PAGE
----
Top Ten Tuesday is a weekly meme sponsored by The Broke and the Bookish blog. Pay them a visit, or check out everybody’s lists at the home post for this week.


Top Ten New to me Authors in 2014:

This is one of my favorite topics of the year. One of the best benefits of participating in the book blogging community is learning of new authors from your fellow bloggers. I’m happy to say that my reading the past five years has been greatly enriched by the addition of many authors who I only learned of through my fellow book bloggers. I heartily thank you all, and today I’ll share some of my favorite new-to-me authors of the year. The following are in a rough ascending order with my favorite being number 1…



  1. Katherine Vaz – I’ve been reading through her collection of short stories, “Fado and Other Stories” this year and have just been blown away. I’ve posted about a couple of her stories, “Undressing the Vanity Dolls” and “Fado” if you’d like to hear more about her.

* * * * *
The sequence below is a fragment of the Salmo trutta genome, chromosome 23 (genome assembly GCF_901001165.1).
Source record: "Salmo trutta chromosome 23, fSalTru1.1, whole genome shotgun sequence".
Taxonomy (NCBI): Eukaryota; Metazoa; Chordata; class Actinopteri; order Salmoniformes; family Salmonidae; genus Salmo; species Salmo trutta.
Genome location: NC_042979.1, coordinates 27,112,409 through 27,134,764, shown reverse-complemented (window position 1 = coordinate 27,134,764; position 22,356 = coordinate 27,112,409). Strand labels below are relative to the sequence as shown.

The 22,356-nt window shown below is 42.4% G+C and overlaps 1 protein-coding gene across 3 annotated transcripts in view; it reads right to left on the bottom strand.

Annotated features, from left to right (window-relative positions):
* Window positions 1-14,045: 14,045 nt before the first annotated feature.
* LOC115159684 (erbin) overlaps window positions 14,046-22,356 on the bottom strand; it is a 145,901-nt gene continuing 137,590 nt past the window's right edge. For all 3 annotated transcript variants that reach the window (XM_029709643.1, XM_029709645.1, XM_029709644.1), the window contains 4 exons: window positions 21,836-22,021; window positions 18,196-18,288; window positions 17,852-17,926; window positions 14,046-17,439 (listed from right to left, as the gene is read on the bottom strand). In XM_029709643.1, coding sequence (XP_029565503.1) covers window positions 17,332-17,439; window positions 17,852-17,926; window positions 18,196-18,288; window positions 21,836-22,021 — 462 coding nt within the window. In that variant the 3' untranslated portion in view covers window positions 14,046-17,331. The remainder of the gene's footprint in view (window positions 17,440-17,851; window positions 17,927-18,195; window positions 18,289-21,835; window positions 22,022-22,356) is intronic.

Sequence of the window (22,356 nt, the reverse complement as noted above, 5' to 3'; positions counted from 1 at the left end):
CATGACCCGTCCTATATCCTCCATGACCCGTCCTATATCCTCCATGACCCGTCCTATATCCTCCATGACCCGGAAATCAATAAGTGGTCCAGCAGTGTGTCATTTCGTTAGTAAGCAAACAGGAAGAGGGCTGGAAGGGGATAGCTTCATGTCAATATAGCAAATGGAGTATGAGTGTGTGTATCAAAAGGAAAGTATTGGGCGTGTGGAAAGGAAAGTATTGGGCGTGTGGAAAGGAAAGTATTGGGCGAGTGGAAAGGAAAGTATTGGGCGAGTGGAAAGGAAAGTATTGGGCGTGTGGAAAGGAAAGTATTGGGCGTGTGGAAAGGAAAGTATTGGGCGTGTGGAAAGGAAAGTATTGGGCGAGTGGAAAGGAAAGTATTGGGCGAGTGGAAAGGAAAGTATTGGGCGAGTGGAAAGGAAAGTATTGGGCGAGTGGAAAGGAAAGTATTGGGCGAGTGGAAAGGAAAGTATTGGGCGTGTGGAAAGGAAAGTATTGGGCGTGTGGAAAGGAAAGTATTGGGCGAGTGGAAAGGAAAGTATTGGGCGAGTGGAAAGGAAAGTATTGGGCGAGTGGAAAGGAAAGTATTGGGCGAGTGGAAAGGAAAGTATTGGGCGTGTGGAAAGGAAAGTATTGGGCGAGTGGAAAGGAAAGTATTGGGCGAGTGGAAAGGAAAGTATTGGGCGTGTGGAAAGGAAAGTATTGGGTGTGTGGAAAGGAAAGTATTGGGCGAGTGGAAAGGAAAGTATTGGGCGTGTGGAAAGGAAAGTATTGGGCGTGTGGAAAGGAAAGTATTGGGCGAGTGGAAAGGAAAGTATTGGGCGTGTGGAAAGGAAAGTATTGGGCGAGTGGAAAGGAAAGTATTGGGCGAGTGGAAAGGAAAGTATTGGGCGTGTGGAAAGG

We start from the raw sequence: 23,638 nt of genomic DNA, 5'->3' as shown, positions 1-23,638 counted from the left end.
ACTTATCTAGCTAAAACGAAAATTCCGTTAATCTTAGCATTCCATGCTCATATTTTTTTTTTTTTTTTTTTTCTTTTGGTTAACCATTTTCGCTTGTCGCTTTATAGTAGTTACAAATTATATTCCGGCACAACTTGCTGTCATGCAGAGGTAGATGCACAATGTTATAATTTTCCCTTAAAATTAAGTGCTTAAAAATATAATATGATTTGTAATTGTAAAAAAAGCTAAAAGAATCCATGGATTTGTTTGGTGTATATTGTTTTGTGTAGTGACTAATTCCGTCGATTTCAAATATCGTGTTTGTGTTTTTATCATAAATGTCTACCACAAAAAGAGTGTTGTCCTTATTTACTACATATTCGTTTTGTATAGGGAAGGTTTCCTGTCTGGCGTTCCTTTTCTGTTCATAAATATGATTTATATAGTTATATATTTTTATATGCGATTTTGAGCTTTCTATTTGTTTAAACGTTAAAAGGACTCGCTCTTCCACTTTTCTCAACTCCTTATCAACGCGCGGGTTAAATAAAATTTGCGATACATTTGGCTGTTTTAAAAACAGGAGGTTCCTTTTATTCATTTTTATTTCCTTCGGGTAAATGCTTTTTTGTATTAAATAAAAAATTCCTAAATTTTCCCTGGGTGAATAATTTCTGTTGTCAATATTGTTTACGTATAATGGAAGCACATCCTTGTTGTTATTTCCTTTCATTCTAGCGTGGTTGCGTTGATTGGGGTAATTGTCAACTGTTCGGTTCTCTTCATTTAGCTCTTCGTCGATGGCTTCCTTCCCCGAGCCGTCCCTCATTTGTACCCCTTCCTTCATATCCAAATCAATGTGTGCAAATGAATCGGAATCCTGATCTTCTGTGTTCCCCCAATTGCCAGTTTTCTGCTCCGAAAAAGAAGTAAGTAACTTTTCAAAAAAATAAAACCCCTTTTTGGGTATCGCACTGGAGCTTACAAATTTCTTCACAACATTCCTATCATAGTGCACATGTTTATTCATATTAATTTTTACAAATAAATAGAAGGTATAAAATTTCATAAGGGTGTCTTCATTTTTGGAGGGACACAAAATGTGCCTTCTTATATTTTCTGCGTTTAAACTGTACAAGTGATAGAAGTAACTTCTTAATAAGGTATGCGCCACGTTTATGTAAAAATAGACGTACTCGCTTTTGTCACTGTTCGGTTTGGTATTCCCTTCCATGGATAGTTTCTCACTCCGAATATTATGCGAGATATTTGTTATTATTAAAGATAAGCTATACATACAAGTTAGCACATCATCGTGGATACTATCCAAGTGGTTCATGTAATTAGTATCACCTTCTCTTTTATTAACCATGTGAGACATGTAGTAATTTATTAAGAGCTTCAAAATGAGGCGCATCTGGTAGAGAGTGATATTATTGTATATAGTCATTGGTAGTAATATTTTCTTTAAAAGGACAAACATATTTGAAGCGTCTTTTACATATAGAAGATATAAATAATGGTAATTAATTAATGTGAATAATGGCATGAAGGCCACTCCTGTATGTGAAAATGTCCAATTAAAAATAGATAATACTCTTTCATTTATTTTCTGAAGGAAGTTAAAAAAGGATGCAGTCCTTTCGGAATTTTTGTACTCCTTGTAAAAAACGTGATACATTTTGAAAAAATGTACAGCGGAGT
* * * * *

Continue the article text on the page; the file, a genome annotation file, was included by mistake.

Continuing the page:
2. Ernesto Sabato – His book, “The Tunnel,” was recommended to me by a co-worker. It was great! I even recommended it for the book club at Indy Reads Books when they were looking for a ‘short’ book before reading a longer one (I think the longer one was Jonathan Franzen’s “The Corrections” – HE didn’t make this list) and they liked it too.
  3. Ralph Ellison – One of those “I’m embarrassed that I’ve never read” books for me has always been Ellison’s “Invisible Man.” Fortunately, the Kurt Vonnegut Memorial Library book club read it for Banned Books Month in September. Very deep and often brilliant.